Tuesday, January 10


Maybe I need to go to the sink and throw some cold water on my face. Here's the Los Angeles Times -- the MSM's bastion of liberal bias on the Left Coast -- doing what center-right and right-of-center bloggers should be doing, but are seemingly refusing to do: namely, challenging California Governor Arnold Scwarzenegger's planned strategic spending spree to rebuild the Golden State's infrastructure at a time when California is still reeling from the big government spending and near-bankruptcy deficits of the Gray Davis era.

As the LAT follows up its coverage of Governor Schwarzenegger's recent "State of the State" address, its staff writer Evan Halper observes:

Gov. Arnold Schwarzenegger, a crusader for fiscal restraint since he was elected two years ago, will unveil a budget today that would trigger billions of dollars in new spending well into the future.

The governor plans to increase funding for education, healthcare and transportation programs. Much of it is spending that the state would continue to be responsible for in future years.

Schwarzenegger's spending plan comes at the same time he is proposing — independent of his budget — to bring before voters $68 billion in new borrowing to improve the state's roads, bridges, ports and levees over the next 10 years. Californians would need to begin paying for that by the end of next year.

It all comes as California's $115.7-billion budget remains chronically imbalanced and as the state is expected to lose billions of dollars in federal aid over the next several years. Even without the governor's new programs, the state was projected to spend more than it takes in through 2010.

Why such indiffernce from the right side of the blogosphere? Is Schwarzenegger's metamorphosis into a "tax and spend" Democrat being obscured by the Abramoff scandal and the Alito confirmation hearings? What gives? Why are so many Reagan-Republicans mum?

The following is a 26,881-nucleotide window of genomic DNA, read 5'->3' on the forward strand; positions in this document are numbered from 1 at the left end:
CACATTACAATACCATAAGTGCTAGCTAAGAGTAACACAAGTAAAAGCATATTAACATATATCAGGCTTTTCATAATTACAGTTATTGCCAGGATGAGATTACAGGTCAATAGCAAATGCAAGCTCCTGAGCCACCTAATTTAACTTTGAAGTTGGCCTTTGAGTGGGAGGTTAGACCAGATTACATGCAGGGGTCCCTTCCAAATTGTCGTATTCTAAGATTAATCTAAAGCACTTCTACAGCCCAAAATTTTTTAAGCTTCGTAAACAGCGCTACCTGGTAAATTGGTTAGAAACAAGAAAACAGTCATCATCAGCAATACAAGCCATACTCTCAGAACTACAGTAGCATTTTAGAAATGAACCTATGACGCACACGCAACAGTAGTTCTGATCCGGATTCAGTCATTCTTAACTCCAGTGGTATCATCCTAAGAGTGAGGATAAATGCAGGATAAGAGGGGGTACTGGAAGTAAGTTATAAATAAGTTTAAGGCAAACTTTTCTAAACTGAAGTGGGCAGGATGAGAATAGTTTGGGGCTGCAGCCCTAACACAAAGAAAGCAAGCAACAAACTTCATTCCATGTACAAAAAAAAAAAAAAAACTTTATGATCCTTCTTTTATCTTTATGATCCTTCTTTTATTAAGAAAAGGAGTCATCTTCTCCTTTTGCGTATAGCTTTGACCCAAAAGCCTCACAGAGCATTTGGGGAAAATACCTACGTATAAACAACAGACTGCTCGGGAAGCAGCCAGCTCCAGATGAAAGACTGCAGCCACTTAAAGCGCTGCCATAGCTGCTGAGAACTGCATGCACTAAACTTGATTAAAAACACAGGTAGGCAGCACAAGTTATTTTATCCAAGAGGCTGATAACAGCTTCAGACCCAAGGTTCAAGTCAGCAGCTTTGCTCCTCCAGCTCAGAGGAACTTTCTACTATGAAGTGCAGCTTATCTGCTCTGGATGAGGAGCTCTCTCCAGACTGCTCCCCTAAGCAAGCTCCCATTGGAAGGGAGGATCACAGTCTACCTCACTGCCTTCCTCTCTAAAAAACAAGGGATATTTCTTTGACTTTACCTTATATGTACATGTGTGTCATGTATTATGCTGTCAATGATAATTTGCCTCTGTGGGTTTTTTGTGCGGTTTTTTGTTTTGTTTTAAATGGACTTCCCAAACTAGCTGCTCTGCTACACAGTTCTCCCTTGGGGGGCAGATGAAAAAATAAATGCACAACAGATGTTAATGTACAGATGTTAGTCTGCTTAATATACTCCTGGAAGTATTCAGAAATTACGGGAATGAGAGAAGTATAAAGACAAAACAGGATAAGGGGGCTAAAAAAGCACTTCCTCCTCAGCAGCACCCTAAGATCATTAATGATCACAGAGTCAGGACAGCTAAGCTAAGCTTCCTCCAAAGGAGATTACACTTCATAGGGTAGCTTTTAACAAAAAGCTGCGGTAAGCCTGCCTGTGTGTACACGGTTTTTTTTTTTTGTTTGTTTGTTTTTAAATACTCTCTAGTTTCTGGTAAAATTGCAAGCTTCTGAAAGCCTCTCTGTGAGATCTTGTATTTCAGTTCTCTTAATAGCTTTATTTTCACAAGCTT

FOLLOW-UP: This is the sort of commentary that I expected to find from a number of conservative blogs, but the silence has been deafening. I just find it damn curious when a Republican "reformer" of Schwarzenegger's stature tucks tail, turns on a dime, and gets out the check book. As the Scripps Howard News Service reports:

Given Schwarzenegger's much-diminished popularity, his abject failure to win voter approval for his four "year of reform" ballot measures last year and his looming re-election campaign, it's not surprising that he is doing some repositioning from confrontational reformer to public works advocate. But as he launches "Governator III," he may find that abrupt shifts of public persona grate on voters.

Schwarzenegger is beginning to resemble one of his predecessors, Jerry Brown, whose frequent shifts of image, position and even political ambition finally were his undoing. He was running for something _ re-election, president or U.S. senator _ every two years, changing stances on political issues with even greater frequency (most famously on Proposition 13 and taxes) and insisting that repositioning was an asset. He was fond of quoting Ralph Waldo Emerson's credo that "a foolish consistency is the hobgoblin of little minds" and once told high school students that he practiced a "canoe theory" of politics in which he paddled on the left and then on the right to maintain headway.

FOLLOW-UP II (01/11/06): Incredibly, this is getting more play in the press and in the blogosphere than this.